She weaves in and out of the blue bike rack at the park, lifting her chubby leg over the low dip and slipping through the high loop. Over and over until one time the metal caught her foot and she performed a bit of a slow-motion twist fall meets pavement. I pick her and and dust her off, she welcomes my comfort. Yet, her cries protest until I place her two feet on the ground. Instantly with a smile and a squeal of delight, she sets back to her work of weaving.
She never wanted me to whisk her away to strapped in safety in some part of the playground better suited for babies. My girl, Harper, the brave, the fierce, the wild hearted. She wanted a chance to face her challenger again.
This girl, fourteen months old and only taking eight steps in a row, but she has mastered the routine of mounting the vintage suitcase to chair to end table to couch without help or permission. She didn’t even ask. She never checked with the endless associations of doctors and professionals and know-it-all's to see if it was appropriate behavior for a baby.
She’s a climber.
Sometimes this nagging choir enters my thoughts, instructing me on the dangers of such behavior and how I should immediately banish her to the ground in the name of safety. But, I can’t.
Because, I just can’t imagine beginning my child’s life with a stifling vocabulary full of… it’s too high and it’s too hard and it’s not safe and you shouldn’t try and you need to stay on the floor with all the other people.
One day, she’ll face a mountain, made of earth or trouble and what happens then? Enough voices of opposition will clamor for her attention, demanding surrender and retreat. And when she feels so small before her challenger, I hope there is at least one voice woven throughout her entire life that will stand with her, whispering it’s not too high, it’s not too hard, you can do it, baby girl.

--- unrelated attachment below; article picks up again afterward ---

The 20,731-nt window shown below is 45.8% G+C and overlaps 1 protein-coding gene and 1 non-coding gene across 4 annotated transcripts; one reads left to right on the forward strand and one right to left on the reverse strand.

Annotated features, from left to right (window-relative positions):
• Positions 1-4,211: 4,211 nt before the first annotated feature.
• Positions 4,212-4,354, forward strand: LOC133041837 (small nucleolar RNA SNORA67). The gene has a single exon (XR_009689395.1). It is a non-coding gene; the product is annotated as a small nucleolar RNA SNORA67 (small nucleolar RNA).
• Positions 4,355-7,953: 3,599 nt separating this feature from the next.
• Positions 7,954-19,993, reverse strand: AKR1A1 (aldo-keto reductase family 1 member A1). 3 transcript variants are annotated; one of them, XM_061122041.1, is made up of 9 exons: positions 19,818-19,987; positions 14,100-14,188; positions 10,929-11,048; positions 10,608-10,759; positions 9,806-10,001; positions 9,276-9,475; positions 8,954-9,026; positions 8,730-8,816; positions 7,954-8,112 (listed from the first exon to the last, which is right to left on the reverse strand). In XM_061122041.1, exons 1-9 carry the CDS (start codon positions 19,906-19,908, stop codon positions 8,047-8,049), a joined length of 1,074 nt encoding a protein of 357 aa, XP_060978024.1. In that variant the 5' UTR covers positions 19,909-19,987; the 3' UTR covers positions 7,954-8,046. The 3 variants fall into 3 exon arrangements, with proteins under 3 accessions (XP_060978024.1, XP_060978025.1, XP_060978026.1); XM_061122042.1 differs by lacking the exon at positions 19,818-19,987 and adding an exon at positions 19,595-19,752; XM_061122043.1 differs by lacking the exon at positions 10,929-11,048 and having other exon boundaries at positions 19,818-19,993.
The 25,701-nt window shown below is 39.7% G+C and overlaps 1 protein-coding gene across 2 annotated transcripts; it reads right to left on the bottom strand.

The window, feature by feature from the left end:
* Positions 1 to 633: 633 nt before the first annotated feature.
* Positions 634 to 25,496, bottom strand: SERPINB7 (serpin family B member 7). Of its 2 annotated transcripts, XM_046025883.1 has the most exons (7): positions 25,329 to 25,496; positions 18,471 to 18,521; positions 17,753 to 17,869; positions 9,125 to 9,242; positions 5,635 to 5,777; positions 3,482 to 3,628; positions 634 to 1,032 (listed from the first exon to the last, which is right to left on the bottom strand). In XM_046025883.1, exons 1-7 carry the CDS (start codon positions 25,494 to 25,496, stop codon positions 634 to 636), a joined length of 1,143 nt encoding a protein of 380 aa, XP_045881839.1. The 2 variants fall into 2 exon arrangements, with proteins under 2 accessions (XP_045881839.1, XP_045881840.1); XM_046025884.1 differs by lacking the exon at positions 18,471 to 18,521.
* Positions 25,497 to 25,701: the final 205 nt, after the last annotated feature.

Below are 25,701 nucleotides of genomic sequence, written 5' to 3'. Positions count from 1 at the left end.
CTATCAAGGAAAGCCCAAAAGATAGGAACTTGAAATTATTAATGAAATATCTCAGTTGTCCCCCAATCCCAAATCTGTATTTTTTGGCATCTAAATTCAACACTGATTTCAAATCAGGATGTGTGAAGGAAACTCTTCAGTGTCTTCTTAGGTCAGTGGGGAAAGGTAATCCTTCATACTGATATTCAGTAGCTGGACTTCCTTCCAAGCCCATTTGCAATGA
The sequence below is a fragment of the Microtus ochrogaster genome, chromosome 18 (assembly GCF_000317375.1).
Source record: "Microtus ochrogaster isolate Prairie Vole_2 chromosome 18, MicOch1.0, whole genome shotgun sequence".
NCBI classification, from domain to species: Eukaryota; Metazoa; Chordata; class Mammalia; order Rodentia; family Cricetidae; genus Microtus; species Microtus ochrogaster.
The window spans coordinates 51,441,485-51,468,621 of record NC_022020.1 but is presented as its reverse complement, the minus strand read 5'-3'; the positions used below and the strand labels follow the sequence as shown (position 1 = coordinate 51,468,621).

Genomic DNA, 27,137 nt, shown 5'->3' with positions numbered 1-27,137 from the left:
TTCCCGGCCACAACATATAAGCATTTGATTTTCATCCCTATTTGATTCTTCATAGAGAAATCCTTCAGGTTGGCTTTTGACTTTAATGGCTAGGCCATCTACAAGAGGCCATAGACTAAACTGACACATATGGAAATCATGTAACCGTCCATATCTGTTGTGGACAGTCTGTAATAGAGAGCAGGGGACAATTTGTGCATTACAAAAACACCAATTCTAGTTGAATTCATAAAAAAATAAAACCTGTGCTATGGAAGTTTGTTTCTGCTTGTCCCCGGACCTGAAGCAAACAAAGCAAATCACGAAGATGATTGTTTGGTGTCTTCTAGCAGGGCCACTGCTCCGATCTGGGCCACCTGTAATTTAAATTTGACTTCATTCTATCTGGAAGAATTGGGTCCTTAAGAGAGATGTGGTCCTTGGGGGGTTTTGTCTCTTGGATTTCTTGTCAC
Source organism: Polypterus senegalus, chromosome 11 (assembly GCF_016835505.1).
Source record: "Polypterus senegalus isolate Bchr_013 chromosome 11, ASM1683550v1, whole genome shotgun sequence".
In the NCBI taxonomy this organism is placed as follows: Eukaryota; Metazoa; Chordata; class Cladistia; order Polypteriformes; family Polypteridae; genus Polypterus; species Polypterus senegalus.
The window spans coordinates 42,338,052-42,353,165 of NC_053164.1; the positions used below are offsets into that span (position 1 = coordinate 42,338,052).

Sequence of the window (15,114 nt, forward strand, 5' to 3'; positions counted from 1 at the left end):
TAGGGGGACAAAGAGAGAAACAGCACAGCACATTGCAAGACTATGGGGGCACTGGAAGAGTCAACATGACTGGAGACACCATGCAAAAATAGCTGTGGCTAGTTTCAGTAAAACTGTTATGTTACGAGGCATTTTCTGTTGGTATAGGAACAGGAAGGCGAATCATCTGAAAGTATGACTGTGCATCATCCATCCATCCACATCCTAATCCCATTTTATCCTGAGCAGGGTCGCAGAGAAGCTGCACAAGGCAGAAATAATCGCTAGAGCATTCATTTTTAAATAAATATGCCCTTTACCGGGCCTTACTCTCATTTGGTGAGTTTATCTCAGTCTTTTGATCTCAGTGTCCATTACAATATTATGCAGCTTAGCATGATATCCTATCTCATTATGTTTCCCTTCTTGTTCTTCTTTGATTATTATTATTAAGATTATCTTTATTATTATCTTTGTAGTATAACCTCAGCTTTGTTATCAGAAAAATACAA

After the bike rack weaving, she crawls to the base of the largest slide on the empty playground. She lifts her small, brave one-year-old body onto the edge and comes to stand. She places her hands on each side and with the fire in her, she takes a step and another and another. As if people have been using slides the wrong way for all of eternity. She stumbles a bit, but my arms are always present. Her wild eyes, forever in my heart, turn to meet my gaze and then back towards the prize. I let her try a few more steps, we’re still so close to the bottom, but she’s so alive and beaming.
She screams the whole three minute walk home, probably wanting me to know how she could have gone higher, if I would have let her.
I take deep breaths and sigh as my future plays out in my head, but mostly I’m thinking, I know and you will, baby girl, you sure will.